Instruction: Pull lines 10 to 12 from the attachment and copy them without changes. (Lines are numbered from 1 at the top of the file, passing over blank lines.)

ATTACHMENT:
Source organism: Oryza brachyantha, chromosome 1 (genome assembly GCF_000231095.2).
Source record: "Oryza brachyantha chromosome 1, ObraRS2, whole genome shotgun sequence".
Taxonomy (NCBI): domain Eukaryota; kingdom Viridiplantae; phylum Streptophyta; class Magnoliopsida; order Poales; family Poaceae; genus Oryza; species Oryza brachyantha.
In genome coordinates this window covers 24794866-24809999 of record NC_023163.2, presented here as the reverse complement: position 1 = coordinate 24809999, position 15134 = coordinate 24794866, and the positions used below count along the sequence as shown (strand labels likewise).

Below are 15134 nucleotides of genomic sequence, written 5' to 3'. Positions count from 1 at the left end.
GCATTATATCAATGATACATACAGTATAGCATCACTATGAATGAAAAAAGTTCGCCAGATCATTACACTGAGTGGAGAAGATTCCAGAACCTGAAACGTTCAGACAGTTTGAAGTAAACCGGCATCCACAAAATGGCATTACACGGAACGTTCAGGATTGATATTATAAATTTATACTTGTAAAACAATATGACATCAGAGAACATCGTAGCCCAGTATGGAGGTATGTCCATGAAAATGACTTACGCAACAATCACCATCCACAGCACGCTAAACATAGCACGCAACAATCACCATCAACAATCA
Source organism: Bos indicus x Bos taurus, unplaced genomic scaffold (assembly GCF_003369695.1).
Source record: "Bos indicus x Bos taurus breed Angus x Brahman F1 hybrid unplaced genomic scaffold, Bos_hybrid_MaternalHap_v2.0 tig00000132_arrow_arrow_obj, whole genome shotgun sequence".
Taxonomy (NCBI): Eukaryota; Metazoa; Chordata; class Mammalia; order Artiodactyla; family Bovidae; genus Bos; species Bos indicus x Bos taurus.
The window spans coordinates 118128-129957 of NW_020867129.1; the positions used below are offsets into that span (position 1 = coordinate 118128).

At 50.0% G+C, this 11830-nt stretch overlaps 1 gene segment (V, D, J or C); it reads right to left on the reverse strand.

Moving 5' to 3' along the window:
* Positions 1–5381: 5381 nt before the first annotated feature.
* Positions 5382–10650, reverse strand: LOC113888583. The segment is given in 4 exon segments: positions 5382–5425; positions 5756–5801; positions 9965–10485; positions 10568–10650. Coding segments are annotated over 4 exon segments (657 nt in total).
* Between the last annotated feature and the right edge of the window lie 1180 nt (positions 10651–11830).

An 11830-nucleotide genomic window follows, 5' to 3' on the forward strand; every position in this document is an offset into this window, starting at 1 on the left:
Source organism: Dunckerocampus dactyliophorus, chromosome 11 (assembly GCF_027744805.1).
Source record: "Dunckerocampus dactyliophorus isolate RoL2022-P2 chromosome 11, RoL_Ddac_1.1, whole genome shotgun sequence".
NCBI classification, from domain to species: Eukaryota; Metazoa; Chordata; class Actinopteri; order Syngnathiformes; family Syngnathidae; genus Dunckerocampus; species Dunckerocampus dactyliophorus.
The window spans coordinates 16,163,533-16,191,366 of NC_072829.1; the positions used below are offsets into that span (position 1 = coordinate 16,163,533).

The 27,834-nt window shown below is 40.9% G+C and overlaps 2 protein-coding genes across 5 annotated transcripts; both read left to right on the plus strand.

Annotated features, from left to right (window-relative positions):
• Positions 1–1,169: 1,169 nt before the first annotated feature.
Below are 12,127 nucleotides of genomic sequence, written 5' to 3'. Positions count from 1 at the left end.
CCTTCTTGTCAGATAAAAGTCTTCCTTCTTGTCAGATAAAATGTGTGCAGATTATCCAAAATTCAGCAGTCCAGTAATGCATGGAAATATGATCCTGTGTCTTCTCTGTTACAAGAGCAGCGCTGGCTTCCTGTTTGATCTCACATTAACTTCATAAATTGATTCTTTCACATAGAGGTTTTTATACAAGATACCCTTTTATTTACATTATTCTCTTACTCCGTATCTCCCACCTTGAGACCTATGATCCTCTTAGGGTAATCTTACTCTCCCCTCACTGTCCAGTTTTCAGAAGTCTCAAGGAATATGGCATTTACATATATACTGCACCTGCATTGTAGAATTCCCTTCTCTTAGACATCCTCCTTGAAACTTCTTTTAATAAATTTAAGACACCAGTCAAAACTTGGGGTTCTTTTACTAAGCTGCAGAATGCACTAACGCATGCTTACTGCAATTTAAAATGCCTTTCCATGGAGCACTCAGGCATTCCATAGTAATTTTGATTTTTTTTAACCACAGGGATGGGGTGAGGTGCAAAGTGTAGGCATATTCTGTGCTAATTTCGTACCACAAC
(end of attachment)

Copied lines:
The window spans coordinates 118128-129957 of NW_020867129.1; the positions used below are offsets into that span (position 1 = coordinate 118128).

At 50.0% G+C, this 11830-nt stretch overlaps 1 gene segment (V, D, J or C); it reads right to left on the reverse strand.

Moving 5' to 3' along the window: